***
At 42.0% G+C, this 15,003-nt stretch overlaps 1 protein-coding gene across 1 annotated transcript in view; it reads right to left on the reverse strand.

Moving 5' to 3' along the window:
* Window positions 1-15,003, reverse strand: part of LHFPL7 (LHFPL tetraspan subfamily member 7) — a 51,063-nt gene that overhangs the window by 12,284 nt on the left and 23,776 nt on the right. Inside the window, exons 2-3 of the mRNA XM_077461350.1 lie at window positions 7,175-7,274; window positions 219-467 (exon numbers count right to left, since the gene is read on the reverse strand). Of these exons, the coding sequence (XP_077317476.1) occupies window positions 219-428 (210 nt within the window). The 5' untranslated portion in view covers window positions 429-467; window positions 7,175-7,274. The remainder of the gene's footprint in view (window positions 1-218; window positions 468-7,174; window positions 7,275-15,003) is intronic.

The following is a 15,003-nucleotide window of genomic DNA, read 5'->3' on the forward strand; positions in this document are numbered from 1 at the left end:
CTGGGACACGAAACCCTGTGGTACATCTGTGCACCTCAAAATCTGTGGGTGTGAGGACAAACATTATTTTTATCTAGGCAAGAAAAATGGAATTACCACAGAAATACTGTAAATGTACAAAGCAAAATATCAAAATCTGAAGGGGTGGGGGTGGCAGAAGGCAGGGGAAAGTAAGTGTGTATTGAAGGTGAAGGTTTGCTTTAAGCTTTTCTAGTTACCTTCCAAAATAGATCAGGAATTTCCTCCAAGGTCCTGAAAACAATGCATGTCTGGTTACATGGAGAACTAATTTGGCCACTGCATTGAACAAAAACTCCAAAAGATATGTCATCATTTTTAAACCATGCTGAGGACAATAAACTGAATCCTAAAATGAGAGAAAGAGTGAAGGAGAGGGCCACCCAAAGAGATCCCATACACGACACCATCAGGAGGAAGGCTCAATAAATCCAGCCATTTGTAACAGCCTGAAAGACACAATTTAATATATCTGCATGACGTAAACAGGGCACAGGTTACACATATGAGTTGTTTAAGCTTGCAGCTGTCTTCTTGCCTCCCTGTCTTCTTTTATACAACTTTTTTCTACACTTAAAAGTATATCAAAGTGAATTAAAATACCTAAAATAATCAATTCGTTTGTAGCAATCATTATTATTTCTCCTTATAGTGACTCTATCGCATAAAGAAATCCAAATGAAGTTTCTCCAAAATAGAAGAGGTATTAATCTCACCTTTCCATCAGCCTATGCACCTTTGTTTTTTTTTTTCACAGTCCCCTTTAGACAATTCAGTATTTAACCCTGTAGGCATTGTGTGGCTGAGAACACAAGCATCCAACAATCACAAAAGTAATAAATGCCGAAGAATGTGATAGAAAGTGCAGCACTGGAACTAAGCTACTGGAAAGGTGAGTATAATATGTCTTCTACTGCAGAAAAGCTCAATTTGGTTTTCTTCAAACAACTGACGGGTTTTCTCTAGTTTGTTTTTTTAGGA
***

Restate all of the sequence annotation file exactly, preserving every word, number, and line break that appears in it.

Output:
At 42.0% G+C, this 15,003-nt stretch overlaps 1 protein-coding gene across 1 annotated transcript in view; it reads right to left on the reverse strand.

Moving 5' to 3' along the window:
* Window positions 1-15,003, reverse strand: part of LHFPL7 (LHFPL tetraspan subfamily member 7) — a 51,063-nt gene that overhangs the window by 12,284 nt on the left and 23,776 nt on the right. Inside the window, exons 2-3 of the mRNA XM_077461350.1 lie at window positions 7,175-7,274; window positions 219-467 (exon numbers count right to left, since the gene is read on the reverse strand). Of these exons, the coding sequence (XP_077317476.1) occupies window positions 219-428 (210 nt within the window). The 5' untranslated portion in view covers window positions 429-467; window positions 7,175-7,274. The remainder of the gene's footprint in view (window positions 1-218; window positions 468-7,174; window positions 7,275-15,003) is intronic.

The following is a 15,003-nucleotide window of genomic DNA, read 5'->3' on the forward strand; positions in this document are numbered from 1 at the left end:
CTGGGACACGAAACCCTGTGGTACATCTGTGCACCTCAAAATCTGTGGGTGTGAGGACAAACATTATTTTTATCTAGGCAAGAAAAATGGAATTACCACAGAAATACTGTAAATGTACAAAGCAAAATATCAAAATCTGAAGGGGTGGGGGTGGCAGAAGGCAGGGGAAAGTAAGTGTGTATTGAAGGTGAAGGTTTGCTTTAAGCTTTTCTAGTTACCTTCCAAAATAGATCAGGAATTTCCTCCAAGGTCCTGAAAACAATGCATGTCTGGTTACATGGAGAACTAATTTGGCCACTGCATTGAACAAAAACTCCAAAAGATATGTCATCATTTTTAAACCATGCTGAGGACAATAAACTGAATCCTAAAATGAGAGAAAGAGTGAAGGAGAGGGCCACCCAAAGAGATCCCATACACGACACCATCAGGAGGAAGGCTCAATAAATCCAGCCATTTGTAACAGCCTGAAAGACACAATTTAATATATCTGCATGACGTAAACAGGGCACAGGTTACACATATGAGTTGTTTAAGCTTGCAGCTGTCTTCTTGCCTCCCTGTCTTCTTTTATACAACTTTTTTCTACACTTAAAAGTATATCAAAGTGAATTAAAATACCTAAAATAATCAATTCGTTTGTAGCAATCATTATTATTTCTCCTTATAGTGACTCTATCGCATAAAGAAATCCAAATGAAGTTTCTCCAAAATAGAAGAGGTATTAATCTCACCTTTCCATCAGCCTATGCACCTTTGTTTTTTTTTTTCACAGTCCCCTTTAGACAATTCAGTATTTAACCCTGTAGGCATTGTGTGGCTGAGAACACAAGCATCCAACAATCACAAAAGTAATAAATGCCGAAGAATGTGATAGAAAGTGCAGCACTGGAACTAAGCTACTGGAAAGGTGAGTATAATATGTCTTCTACTGCAGAAAAGCTCAATTTGGTTTTCTTCAAACAACTGACGGGTTTTCTCTAGTTTGTTTTTTTAGGA